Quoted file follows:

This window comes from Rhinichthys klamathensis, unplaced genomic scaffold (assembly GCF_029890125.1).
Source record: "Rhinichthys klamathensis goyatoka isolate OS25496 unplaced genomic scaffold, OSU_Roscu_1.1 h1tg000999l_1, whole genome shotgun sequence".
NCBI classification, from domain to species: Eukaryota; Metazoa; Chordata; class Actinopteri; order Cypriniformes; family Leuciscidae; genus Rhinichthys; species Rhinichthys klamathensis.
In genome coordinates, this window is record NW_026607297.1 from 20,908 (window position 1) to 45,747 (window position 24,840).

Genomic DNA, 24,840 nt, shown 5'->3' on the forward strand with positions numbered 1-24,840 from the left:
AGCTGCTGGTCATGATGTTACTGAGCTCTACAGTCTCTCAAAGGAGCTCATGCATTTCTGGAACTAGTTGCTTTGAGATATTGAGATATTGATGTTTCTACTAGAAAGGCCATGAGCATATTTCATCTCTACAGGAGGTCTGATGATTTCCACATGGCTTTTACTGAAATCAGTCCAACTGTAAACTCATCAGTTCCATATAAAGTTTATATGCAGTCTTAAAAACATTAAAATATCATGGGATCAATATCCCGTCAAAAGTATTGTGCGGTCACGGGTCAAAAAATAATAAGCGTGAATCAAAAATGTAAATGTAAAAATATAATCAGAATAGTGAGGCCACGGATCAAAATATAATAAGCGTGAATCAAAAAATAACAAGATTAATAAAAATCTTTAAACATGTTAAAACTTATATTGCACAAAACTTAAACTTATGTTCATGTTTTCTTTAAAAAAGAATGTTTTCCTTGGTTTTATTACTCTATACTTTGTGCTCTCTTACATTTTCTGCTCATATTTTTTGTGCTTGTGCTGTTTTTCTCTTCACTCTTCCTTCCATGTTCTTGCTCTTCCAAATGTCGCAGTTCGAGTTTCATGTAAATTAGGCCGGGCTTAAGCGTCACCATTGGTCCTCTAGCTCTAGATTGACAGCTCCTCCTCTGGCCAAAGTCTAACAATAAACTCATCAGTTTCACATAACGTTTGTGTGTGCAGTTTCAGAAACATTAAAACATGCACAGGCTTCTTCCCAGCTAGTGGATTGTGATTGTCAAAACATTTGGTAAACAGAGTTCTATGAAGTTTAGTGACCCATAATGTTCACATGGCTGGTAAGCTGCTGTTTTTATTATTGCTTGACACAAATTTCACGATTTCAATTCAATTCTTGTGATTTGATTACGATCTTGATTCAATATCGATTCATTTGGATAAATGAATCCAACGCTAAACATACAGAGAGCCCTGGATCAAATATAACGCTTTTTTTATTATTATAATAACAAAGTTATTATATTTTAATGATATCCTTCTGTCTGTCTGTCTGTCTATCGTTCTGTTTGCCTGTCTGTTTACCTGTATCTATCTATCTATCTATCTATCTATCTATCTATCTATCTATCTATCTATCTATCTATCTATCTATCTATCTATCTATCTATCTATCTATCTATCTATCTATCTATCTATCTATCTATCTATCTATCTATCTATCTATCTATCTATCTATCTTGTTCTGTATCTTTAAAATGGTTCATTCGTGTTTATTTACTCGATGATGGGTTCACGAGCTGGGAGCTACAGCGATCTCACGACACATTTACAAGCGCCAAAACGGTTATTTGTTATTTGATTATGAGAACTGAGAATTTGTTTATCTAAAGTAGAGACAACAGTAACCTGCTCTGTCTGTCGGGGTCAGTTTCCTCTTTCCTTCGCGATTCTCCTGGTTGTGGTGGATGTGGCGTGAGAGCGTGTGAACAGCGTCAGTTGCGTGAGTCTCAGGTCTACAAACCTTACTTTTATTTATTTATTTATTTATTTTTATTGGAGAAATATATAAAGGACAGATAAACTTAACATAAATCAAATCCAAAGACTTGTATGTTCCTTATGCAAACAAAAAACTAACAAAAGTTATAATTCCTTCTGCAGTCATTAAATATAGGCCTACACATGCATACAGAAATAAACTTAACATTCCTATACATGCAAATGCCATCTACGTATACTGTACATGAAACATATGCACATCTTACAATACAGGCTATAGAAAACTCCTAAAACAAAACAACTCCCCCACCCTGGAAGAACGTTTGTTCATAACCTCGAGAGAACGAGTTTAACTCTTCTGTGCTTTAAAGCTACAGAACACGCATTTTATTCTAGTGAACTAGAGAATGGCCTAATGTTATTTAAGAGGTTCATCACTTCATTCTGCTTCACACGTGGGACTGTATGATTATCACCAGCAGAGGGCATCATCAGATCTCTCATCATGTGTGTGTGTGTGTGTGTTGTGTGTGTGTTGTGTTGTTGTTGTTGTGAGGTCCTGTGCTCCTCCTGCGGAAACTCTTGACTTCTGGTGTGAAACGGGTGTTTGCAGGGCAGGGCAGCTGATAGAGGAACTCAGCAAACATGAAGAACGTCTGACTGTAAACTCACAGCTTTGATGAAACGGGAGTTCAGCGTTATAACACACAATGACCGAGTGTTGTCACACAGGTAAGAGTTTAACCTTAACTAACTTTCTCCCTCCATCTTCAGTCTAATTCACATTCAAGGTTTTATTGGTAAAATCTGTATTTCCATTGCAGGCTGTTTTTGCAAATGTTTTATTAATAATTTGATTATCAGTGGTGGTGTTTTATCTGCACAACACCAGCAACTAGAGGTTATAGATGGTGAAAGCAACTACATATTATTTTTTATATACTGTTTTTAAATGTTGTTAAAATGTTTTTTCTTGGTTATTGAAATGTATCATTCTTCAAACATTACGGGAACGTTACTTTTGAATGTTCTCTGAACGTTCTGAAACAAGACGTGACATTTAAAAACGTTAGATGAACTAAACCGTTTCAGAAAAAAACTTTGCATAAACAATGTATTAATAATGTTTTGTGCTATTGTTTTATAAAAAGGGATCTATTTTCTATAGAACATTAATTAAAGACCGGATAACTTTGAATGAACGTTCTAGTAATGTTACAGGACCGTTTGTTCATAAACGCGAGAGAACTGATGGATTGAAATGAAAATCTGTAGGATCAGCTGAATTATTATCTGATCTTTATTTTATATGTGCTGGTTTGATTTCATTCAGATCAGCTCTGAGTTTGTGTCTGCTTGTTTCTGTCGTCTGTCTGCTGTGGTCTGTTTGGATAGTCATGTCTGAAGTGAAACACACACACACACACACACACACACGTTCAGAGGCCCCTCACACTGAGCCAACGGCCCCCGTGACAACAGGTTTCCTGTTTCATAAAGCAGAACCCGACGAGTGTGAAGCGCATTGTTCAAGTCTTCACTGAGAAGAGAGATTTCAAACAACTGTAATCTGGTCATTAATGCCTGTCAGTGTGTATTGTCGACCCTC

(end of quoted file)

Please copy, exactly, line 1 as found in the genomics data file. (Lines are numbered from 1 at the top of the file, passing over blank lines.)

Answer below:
This window comes from Rhinichthys klamathensis, unplaced genomic scaffold (assembly GCF_029890125.1).